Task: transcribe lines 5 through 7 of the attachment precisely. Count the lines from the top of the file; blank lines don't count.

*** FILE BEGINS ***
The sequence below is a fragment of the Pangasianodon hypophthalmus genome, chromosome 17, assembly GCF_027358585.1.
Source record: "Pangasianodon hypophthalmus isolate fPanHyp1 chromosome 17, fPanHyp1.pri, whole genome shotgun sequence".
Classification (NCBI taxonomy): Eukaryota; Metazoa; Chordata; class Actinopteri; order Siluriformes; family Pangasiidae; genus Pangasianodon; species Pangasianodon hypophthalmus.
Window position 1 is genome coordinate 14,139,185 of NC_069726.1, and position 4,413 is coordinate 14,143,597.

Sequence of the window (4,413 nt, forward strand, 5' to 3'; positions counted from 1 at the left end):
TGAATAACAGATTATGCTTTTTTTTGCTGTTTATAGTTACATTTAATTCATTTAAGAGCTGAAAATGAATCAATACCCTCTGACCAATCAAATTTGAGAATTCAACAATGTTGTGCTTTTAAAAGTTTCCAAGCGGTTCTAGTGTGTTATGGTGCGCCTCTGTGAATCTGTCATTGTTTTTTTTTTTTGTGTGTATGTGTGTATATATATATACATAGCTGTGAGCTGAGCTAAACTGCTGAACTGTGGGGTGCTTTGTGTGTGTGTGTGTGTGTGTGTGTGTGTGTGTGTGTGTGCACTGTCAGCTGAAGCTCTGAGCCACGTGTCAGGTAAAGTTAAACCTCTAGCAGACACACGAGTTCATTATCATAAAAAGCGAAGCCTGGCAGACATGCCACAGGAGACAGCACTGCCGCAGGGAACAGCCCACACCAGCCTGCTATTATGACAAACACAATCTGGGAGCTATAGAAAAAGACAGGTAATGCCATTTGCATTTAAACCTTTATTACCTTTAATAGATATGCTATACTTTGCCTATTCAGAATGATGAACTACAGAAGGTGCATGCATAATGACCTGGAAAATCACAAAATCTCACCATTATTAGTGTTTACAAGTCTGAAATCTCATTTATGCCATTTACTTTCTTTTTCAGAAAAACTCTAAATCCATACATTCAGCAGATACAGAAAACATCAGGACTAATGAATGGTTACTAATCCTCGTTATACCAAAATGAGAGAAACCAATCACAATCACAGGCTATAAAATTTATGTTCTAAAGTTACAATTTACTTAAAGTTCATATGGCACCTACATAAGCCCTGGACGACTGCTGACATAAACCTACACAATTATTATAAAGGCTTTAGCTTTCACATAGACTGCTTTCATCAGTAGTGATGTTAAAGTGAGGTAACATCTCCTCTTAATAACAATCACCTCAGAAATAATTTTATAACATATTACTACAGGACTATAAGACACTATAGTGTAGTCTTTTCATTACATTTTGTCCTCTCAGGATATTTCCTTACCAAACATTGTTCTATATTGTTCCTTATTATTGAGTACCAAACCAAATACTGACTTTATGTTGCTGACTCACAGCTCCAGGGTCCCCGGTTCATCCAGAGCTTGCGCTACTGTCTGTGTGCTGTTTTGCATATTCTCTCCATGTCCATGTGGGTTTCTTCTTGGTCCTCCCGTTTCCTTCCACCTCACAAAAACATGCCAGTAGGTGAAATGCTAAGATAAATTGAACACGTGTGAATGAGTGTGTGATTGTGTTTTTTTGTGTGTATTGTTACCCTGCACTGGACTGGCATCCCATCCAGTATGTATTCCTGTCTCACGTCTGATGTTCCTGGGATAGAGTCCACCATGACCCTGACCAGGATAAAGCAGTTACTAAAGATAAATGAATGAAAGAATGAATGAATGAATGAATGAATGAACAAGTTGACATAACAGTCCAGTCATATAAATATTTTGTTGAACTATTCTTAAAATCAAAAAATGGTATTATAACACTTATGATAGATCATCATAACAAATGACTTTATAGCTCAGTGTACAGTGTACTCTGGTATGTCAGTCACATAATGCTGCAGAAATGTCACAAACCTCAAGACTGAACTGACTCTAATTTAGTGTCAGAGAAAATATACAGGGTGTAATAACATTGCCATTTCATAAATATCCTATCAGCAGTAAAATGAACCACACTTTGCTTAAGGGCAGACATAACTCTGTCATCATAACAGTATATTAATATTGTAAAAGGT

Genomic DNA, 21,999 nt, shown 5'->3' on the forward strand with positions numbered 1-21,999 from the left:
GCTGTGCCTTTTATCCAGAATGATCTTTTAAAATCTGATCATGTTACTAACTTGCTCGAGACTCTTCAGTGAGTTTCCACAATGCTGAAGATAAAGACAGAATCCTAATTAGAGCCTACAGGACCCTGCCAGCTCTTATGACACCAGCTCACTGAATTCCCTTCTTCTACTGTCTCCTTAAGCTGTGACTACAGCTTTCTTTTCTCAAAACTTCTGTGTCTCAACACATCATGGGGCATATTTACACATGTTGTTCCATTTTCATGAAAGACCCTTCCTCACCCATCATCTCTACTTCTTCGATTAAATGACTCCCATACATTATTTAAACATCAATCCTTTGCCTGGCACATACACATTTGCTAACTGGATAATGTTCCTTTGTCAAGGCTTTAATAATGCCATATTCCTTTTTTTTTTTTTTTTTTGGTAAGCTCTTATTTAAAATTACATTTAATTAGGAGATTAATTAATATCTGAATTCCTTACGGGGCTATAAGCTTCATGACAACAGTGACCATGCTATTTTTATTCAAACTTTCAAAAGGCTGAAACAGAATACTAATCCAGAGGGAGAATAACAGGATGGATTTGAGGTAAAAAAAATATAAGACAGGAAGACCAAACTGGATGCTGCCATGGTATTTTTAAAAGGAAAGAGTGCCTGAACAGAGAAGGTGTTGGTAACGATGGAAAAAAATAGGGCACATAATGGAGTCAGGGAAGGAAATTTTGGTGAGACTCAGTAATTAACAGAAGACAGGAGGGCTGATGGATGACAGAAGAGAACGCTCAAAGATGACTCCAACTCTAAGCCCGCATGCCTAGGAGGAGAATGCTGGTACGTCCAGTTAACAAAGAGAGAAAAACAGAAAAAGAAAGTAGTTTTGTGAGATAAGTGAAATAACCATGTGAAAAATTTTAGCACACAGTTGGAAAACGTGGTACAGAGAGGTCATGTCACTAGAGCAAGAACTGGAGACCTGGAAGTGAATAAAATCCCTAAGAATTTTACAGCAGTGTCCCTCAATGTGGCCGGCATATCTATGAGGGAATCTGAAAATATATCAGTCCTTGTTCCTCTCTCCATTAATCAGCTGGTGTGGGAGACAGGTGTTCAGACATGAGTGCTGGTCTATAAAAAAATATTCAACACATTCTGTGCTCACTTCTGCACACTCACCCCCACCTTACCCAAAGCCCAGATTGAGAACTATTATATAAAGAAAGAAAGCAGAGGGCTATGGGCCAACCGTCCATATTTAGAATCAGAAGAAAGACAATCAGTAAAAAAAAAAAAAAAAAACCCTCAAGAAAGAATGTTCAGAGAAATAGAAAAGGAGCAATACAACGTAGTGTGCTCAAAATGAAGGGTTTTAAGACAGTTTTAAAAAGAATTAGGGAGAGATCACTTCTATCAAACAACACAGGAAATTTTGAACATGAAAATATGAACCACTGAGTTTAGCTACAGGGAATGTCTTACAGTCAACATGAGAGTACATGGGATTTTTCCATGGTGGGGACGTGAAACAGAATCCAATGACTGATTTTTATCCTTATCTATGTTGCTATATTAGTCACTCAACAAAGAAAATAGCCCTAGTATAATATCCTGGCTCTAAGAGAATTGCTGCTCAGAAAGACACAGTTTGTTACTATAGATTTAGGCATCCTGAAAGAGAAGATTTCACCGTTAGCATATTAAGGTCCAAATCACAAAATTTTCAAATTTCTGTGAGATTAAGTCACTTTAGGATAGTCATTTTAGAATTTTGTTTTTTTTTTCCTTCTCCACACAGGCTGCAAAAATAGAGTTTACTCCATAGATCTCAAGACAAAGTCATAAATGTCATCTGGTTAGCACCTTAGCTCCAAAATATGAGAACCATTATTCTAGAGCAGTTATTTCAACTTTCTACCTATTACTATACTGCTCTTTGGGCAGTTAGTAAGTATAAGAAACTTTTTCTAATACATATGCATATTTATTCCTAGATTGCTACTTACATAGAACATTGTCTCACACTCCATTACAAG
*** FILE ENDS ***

Sequence of the window (4,413 nt, forward strand, 5' to 3'; positions counted from 1 at the left end):
TGAATAACAGATTATGCTTTTTTTTGCTGTTTATAGTTACATTTAATTCATTTAAGAGCTGAAAATGAATCAATACCCTCTGACCAATCAAATTTGAGAATTCAACAATGTTGTGCTTTTAAAAGTTTCCAAGCGGTTCTAGTGTGTTATGGTGCGCCTCTGTGAATCTGTCATTGTTTTTTTTTTTTGTGTGTATGTGTGTATATATATATACATAGCTGTGAGCTGAGCTAAACTGCTGAACTGTGGGGTGCTTTGTGTGTGTGTGTGTGTGTGTGTGTGTGTGTGTGTGTGTGCACTGTCAGCTGAAGCTCTGAGCCACGTGTCAGGTAAAGTTAAACCTCTAGCAGACACACGAGTTCATTATCATAAAAAGCGAAGCCTGGCAGACATGCCACAGGAGACAGCACTGCCGCAGGGAACAGCCCACACCAGCCTGCTATTATGACAAACACAATCTGGGAGCTATAGAAAAAGACAGGTAATGCCATTTGCATTTAAACCTTTATTACCTTTAATAGATATGCTATACTTTGCCTATTCAGAATGATGAACTACAGAAGGTGCATGCATAATGACCTGGAAAATCACAAAATCTCACCATTATTAGTGTTTACAAGTCTGAAATCTCATTTATGCCATTTACTTTCTTTTTCAGAAAAACTCTAAATCCATACATTCAGCAGATACAGAAAACATCAGGACTAATGAATGGTTACTAATCCTCGTTATACCAAAATGAGAGAAACCAATCACAATCACAGGCTATAAAATTTATGTTCTAAAGTTACAATTTACTTAAAGTTCATATGGCACCTACATAAGCCCTGGACGACTGCTGACATAAACCTACACAATTATTATAAAGGCTTTAGCTTTCACATAGACTGCTTTCATCAGTAGTGATGTTAAAGTGAGGTAACATCTCCTCTTAATAACAATCACCTCAGAAATAATTTTATAACATATTACTACAGGACTATAAGACACTATAGTGTAGTCTTTTCATTACATTTTGTCCTCTCAGGATATTTCCTTACCAAACATTGTTCTATATTGTTCCTTATTATTGAGTACCAAACCAAATACTGACTTTATGTTGCTGACTCACAGCTCCAGGGTCCCCGGTTCATCCAGAGCTTGCGCTACTGTCTGTGTGCTGTTTTGCATATTCTCTCCATGTCCATGTGGGTTTCTTCTTGGTCCTCCCGTTTCCTTCCACCTCACAAAAACATGCCAGTAGGTGAAATGCTAAGATAAATTGAACACGTGTGAATGAGTGTGTGATTGTGTTTTTTTGTGTGTATTGTTACCCTGCACTGGACTGGCATCCCATCCAGTATGTATTCCTGTCTCACGTCTGATGTTCCTGGGATAGAGTCCACCATGACCCTGACCAGGATAAAGCAGTTACTAAAGATAAATGAATGAAAGAATGAATGAATGAATGAATGAATGAACAAGTTGACATAACAGTCCAGTCATATAAATATTTTGTTGAACTATTCTTAAAATCAAAAAATGGTATTATAACACTTATGATAGATCATCATAACAAATGACTTTATAGCTCAGTGTACAGTGTACTCTGGTATGTCAGTCACATAATGCTGCAGAAATGTCACAAACCTCAAGACTGAACTGACTCTAATTTAGTGTCAGAGAAAATATACAGGGTGTAATAACATTGCCATTTCATAAATATCCTATCAGCAGTAAAATGAACCACACTTTGCTTAAGGGCAGACATAACTCTGTCATCATAACAGTATATTAATATTGTAAAAGGT

Genomic DNA, 21,999 nt, shown 5'->3' on the forward strand with positions numbered 1-21,999 from the left: